But this is not a slideshow titled "Why Illini Teams Have Continued to Frustrate" and my reason in explaining the incompetence of the past is to contrast it with its polar opposite that resides in Champaign this season.

    At times this year, Weber has gone 11 players deep in meaningful game minutes. He has used different player and position combinations depending on the matchups that he has been faced with and almost every combo has managed to deliver.

    Although the depth might not show on the stat sheet, the ability to consistently rotate starters with key reserves who all share positive chemistry has been an obvious and major factor to the Illini's 14-3 record.  

5. Coaching/Freshman Play

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    It was no secret that the ability of the Illinois coaching staff to utilize and maximize the play and skills of its hugely talented freshman class would be a major determining factor in the outcome of the season.  

    Thankfully for Illini Nation, those freshman have delivered. 

    Some may argue that these freshman are vastly underperforming due to the major hype that they came into Champaign with, and only looking at the score column of the box score might support that.

    I believe that that mentality is completely false.

    Point guard Tracy Abrams has led the class, contributing serious minutes (18.1 per game average) in every game thus far.

    Deadly scorer Myke Henry is just beginning to come into his own with solid performances in the Illini's past three games.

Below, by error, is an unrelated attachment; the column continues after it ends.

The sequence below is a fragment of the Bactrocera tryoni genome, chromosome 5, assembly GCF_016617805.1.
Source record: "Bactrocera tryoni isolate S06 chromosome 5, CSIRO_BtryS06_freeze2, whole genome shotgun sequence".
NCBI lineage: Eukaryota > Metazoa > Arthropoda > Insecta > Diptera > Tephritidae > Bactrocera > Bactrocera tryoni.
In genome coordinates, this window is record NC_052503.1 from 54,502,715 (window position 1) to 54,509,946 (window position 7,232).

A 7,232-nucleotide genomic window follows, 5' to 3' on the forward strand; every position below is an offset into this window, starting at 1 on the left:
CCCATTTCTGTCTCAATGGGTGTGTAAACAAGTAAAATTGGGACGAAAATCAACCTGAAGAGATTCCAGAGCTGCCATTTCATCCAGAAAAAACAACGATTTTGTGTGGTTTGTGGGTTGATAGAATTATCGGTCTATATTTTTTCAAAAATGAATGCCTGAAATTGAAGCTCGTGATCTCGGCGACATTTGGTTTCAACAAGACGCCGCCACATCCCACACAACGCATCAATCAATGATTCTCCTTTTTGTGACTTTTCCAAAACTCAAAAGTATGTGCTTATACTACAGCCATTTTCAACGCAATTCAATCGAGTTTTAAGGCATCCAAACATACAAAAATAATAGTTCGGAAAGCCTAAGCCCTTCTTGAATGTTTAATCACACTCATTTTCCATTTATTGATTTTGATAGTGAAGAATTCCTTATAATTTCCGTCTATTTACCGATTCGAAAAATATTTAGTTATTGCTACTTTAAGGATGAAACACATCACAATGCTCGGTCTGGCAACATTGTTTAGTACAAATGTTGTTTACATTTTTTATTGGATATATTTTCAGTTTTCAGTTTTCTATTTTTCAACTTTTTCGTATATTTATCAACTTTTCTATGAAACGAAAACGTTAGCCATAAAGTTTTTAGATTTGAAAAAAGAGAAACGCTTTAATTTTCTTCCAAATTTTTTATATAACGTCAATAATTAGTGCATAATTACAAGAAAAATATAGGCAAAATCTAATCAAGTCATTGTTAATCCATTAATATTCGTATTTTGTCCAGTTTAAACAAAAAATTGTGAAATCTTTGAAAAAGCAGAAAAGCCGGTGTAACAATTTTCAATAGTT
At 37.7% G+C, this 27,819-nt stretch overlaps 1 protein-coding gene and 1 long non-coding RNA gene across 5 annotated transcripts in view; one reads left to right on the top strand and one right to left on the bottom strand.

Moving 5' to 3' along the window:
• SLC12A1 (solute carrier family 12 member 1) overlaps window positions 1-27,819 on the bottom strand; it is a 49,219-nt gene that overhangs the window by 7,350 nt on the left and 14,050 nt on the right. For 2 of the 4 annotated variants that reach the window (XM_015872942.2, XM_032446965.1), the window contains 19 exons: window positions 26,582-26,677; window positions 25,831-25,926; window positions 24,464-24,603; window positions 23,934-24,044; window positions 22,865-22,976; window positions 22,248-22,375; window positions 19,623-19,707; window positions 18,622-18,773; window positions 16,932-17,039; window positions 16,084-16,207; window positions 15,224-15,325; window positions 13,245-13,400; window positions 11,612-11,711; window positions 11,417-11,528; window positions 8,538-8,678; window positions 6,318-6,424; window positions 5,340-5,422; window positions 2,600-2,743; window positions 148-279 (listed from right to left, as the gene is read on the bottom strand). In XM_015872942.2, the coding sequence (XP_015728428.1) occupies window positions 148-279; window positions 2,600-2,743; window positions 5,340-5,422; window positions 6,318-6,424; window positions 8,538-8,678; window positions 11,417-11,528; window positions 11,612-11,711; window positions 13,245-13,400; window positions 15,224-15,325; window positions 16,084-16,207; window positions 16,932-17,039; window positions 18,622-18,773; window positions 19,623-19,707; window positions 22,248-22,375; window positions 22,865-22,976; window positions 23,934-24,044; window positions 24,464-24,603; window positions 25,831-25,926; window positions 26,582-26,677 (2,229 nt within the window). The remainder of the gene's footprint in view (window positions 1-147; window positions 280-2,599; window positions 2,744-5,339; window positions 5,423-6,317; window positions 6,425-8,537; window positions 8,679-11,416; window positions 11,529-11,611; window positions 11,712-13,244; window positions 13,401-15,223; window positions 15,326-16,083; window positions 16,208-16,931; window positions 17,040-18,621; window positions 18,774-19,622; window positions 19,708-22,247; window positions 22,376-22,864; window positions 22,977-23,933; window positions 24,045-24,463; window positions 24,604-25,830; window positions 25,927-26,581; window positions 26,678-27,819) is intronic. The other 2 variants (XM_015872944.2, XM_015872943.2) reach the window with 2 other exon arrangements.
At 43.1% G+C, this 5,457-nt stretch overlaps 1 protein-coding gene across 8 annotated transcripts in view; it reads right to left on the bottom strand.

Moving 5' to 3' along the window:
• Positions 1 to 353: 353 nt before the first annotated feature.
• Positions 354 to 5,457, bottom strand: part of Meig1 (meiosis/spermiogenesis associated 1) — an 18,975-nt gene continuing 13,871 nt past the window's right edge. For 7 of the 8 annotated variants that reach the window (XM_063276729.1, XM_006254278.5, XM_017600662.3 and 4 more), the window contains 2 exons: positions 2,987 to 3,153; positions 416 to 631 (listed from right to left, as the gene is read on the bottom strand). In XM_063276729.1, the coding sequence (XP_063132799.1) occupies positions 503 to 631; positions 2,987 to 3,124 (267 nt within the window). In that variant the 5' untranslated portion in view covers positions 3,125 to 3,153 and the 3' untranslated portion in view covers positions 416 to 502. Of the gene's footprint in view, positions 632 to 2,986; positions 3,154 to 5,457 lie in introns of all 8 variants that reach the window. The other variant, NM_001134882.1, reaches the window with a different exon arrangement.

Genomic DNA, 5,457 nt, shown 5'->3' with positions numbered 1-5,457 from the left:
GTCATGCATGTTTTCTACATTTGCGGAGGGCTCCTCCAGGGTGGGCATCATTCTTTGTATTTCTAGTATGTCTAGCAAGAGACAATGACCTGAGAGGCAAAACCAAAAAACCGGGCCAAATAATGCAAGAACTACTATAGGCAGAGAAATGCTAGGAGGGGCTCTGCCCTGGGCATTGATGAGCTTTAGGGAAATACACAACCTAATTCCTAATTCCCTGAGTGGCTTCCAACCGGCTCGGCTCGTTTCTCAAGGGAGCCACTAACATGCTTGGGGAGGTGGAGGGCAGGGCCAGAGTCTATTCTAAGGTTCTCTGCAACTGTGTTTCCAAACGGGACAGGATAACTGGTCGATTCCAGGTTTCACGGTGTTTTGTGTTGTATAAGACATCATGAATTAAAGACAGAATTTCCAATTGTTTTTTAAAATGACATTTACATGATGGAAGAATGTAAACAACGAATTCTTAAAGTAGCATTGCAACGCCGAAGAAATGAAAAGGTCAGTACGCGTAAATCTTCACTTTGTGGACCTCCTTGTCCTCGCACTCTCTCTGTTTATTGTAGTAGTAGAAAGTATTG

And the raw, talented duo of Ibby Djimde and Nnanna Egwu are showing great energy and hustle while giving Meyers Leonard a breather.  

    But these dynamics can lead to a "Chicken or the Egg" argument. Is it the coaching staff that has brought out the players potential or is it the players talent that has allowed them to succeed?

    You can see that I titled this slide "Coaching/Freshman Play" because I believe that it is both. Weber's staff has done a great job of taking this inexperienced and raw group of players, teaching them a very disciplined and complicated half-court system and working individually with them to ensure their skills are being maximized on the court.

4. Vastly Improved Guard Play

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    The point guard position was one of the biggest questions mark going into this season.

    Questions abounded regarding the fragility of newly transferred Sam Maniscalco and his ability to play "big boy ball" in the Big Ten.